terrorist’s rule in Swat, although they continue to maintain an
underground presence in the province.
Symbol of resistance
After that, Malala began publicly to advocate female education,
especially on Television. Last year the KidsRights Foundation nominated
her for the International Children’s Peace Prize and the government
awarded her the National Peace Award. She has become a symbol of
resistance to Taliban and its obscurantism.
The TTP was formed by Pakistani former fighters of Taliban and other
militias who fled Afghanistan in the wake of the 2001 US-led invasion.
It inherited its weird version of Islam from its Afghan namesake.
The holy Prophet did not lay heavy strictures on women, least of all
on their education. His wife Aisha bint Abu Bakr, who was known to have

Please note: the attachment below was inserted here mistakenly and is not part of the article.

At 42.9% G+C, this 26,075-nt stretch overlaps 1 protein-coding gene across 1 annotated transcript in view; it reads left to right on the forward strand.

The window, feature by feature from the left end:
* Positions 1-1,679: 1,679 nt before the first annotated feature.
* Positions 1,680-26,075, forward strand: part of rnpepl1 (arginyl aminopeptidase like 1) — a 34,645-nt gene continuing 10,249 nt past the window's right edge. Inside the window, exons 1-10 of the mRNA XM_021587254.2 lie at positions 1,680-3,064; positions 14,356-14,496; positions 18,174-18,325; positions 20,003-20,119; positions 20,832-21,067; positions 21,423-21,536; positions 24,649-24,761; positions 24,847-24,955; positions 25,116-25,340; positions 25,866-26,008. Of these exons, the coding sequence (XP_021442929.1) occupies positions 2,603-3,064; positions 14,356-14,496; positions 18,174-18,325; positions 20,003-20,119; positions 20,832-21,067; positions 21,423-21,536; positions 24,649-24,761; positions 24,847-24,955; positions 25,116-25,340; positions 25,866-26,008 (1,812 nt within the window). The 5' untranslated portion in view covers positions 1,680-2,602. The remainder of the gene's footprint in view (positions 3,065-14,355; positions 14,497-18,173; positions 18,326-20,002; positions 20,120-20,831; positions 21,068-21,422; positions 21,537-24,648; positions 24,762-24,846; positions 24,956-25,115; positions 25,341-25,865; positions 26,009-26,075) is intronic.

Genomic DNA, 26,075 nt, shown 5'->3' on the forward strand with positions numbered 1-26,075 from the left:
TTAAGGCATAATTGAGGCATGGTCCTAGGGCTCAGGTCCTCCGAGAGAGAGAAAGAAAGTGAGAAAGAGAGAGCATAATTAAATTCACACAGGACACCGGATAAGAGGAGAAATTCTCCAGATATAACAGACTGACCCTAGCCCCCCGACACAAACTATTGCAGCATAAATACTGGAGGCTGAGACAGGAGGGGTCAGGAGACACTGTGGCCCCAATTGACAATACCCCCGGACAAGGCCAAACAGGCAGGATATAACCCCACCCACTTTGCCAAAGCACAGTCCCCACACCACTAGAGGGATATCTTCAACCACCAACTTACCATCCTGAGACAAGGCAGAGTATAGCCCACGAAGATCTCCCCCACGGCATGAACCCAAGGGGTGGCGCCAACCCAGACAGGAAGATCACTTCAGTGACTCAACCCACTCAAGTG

ridden a camel into battle, was not merely well educated herself (being
consulted by learned Muslims) but was an advocate of women’s education.
The suppression of women appears to have come about because of the
need for feudal aristocrats to control their subjects. Indeed, parents
were told that if their children (boys as well as girls) went to school,
they would go to hell. In Afghanistan, as late as the mid-70s, there was
90 percent illiteracy.
The Taliban obtained its dogma from the right-wing Madrassas in
Pakistan, run by the feudal landlord class, in which its cadres (as well
as those of the TTP) received their religious instruction. This backward
thinking was not confined to Taliban: in 1992 the US-backed regime of